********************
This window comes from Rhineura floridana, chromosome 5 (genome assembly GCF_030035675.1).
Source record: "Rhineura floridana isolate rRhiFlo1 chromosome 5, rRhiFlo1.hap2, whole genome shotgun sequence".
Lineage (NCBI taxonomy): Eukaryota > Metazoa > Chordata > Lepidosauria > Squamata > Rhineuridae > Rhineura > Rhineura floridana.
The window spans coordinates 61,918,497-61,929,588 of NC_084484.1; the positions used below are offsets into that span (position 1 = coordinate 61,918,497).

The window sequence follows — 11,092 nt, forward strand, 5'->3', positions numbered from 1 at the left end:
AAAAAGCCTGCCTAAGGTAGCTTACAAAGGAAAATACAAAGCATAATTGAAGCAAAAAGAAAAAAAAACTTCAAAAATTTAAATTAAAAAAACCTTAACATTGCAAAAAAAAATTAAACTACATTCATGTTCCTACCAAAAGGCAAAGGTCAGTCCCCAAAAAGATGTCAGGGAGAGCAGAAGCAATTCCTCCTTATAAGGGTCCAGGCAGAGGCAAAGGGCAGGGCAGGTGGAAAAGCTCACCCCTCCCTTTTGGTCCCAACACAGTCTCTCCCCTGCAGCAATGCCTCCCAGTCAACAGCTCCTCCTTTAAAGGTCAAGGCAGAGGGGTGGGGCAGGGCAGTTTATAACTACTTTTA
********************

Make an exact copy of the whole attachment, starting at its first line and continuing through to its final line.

This window comes from Rhineura floridana, chromosome 5 (genome assembly GCF_030035675.1).
Source record: "Rhineura floridana isolate rRhiFlo1 chromosome 5, rRhiFlo1.hap2, whole genome shotgun sequence".
Lineage (NCBI taxonomy): Eukaryota > Metazoa > Chordata > Lepidosauria > Squamata > Rhineuridae > Rhineura > Rhineura floridana.
The window spans coordinates 61,918,497-61,929,588 of NC_084484.1; the positions used below are offsets into that span (position 1 = coordinate 61,918,497).

The window sequence follows — 11,092 nt, forward strand, 5'->3', positions numbered from 1 at the left end:
AAAAAGCCTGCCTAAGGTAGCTTACAAAGGAAAATACAAAGCATAATTGAAGCAAAAAGAAAAAAAAACTTCAAAAATTTAAATTAAAAAAACCTTAACATTGCAAAAAAAAATTAAACTACATTCATGTTCCTACCAAAAGGCAAAGGTCAGTCCCCAAAAAGATGTCAGGGAGAGCAGAAGCAATTCCTCCTTATAAGGGTCCAGGCAGAGGCAAAGGGCAGGGCAGGTGGAAAAGCTCACCCCTCCCTTTTGGTCCCAACACAGTCTCTCCCCTGCAGCAATGCCTCCCAGTCAACAGCTCCTCCTTTAAAGGTCAAGGCAGAGGGGTGGGGCAGGGCAGTTTATAACTACTTTTA